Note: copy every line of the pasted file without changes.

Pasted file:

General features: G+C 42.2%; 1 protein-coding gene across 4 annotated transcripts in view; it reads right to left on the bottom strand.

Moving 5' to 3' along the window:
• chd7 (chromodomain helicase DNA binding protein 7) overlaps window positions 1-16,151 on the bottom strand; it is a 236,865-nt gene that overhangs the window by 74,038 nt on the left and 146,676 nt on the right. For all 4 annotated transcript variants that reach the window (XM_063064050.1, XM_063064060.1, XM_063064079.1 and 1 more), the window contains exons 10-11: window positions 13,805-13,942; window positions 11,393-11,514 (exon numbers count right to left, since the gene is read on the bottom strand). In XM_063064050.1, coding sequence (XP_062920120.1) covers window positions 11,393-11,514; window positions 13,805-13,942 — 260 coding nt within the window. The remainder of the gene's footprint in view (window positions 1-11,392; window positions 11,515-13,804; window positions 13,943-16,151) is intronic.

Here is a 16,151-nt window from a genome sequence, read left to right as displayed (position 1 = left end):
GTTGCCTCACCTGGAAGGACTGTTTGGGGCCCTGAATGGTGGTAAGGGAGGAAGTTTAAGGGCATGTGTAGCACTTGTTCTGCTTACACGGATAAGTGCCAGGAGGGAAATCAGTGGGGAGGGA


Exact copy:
General features: G+C 42.2%; 1 protein-coding gene across 4 annotated transcripts in view; it reads right to left on the bottom strand.

Moving 5' to 3' along the window:
• chd7 (chromodomain helicase DNA binding protein 7) overlaps window positions 1-16,151 on the bottom strand; it is a 236,865-nt gene that overhangs the window by 74,038 nt on the left and 146,676 nt on the right. For all 4 annotated transcript variants that reach the window (XM_063064050.1, XM_063064060.1, XM_063064079.1 and 1 more), the window contains exons 10-11: window positions 13,805-13,942; window positions 11,393-11,514 (exon numbers count right to left, since the gene is read on the bottom strand). In XM_063064050.1, coding sequence (XP_062920120.1) covers window positions 11,393-11,514; window positions 13,805-13,942 — 260 coding nt within the window. The remainder of the gene's footprint in view (window positions 1-11,392; window positions 11,515-13,804; window positions 13,943-16,151) is intronic.

Here is a 16,151-nt window from a genome sequence, read left to right as displayed (position 1 = left end):
GTTGCCTCACCTGGAAGGACTGTTTGGGGCCCTGAATGGTGGTAAGGGAGGAAGTTTAAGGGCATGTGTAGCACTTGTTCTGCTTACACGGATAAGTGCCAGGAGGGAAATCAGTGGGGAGGGA